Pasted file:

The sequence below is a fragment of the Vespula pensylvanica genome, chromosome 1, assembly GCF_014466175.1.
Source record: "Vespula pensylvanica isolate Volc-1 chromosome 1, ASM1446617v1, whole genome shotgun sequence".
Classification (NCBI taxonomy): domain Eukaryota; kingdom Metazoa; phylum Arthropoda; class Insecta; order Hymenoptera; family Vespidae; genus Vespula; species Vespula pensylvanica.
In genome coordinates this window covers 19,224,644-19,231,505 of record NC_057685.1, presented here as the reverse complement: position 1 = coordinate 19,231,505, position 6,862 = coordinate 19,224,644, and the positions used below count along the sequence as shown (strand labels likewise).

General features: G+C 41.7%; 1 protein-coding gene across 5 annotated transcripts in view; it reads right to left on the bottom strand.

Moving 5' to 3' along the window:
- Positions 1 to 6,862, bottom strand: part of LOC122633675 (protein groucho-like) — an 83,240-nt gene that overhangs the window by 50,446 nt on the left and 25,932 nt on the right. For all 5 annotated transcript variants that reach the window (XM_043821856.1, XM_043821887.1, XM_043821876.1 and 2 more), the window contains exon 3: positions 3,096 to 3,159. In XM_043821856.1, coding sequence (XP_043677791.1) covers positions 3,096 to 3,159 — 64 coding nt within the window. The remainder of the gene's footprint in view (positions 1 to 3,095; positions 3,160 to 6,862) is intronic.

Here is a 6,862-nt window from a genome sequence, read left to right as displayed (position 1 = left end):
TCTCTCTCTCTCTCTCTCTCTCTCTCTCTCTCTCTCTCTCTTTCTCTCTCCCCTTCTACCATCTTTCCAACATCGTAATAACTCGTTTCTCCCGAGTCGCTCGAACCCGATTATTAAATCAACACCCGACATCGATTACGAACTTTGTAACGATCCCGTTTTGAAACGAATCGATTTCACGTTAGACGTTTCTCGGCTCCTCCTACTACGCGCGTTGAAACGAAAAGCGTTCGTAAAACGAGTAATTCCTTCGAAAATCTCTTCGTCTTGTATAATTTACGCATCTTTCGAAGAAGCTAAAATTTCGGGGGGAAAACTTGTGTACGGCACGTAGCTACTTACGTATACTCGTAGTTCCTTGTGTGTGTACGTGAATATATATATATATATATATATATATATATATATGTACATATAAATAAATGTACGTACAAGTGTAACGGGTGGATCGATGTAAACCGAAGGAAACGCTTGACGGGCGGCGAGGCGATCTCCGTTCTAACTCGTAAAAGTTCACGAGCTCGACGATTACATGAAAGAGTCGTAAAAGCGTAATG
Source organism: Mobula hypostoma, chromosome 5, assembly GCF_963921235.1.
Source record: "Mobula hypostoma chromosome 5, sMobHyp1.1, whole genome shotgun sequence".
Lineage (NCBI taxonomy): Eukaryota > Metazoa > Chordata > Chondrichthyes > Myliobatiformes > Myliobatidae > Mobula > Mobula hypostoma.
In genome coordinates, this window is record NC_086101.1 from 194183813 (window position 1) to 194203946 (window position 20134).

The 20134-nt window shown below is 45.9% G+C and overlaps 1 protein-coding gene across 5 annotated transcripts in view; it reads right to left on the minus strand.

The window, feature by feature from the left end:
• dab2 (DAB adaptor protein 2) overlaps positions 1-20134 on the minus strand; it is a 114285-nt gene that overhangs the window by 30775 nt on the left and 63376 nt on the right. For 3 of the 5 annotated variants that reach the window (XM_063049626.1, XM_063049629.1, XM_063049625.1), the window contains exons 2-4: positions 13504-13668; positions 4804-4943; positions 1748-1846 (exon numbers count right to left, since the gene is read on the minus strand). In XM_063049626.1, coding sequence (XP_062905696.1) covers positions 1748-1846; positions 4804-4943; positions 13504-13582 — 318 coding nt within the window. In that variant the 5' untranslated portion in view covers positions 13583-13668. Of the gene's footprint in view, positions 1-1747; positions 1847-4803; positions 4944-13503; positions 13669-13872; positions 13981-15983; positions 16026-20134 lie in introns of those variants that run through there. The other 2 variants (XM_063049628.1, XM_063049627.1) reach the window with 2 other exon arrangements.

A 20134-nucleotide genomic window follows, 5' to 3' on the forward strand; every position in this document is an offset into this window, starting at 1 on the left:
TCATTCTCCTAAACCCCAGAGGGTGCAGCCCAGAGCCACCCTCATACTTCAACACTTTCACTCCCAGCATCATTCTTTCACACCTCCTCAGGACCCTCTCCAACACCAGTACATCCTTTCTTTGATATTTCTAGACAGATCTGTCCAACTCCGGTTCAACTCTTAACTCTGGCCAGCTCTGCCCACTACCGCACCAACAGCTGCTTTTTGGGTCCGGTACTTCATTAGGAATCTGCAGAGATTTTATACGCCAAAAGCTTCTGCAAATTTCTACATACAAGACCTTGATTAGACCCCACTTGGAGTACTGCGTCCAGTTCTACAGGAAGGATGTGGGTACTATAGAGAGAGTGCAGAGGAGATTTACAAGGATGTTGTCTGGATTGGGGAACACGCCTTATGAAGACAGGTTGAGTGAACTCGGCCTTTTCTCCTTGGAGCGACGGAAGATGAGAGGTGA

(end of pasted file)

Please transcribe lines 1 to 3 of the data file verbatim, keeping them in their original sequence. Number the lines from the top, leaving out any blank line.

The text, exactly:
The sequence below is a fragment of the Vespula pensylvanica genome, chromosome 1, assembly GCF_014466175.1.
Source record: "Vespula pensylvanica isolate Volc-1 chromosome 1, ASM1446617v1, whole genome shotgun sequence".
Classification (NCBI taxonomy): domain Eukaryota; kingdom Metazoa; phylum Arthropoda; class Insecta; order Hymenoptera; family Vespidae; genus Vespula; species Vespula pensylvanica.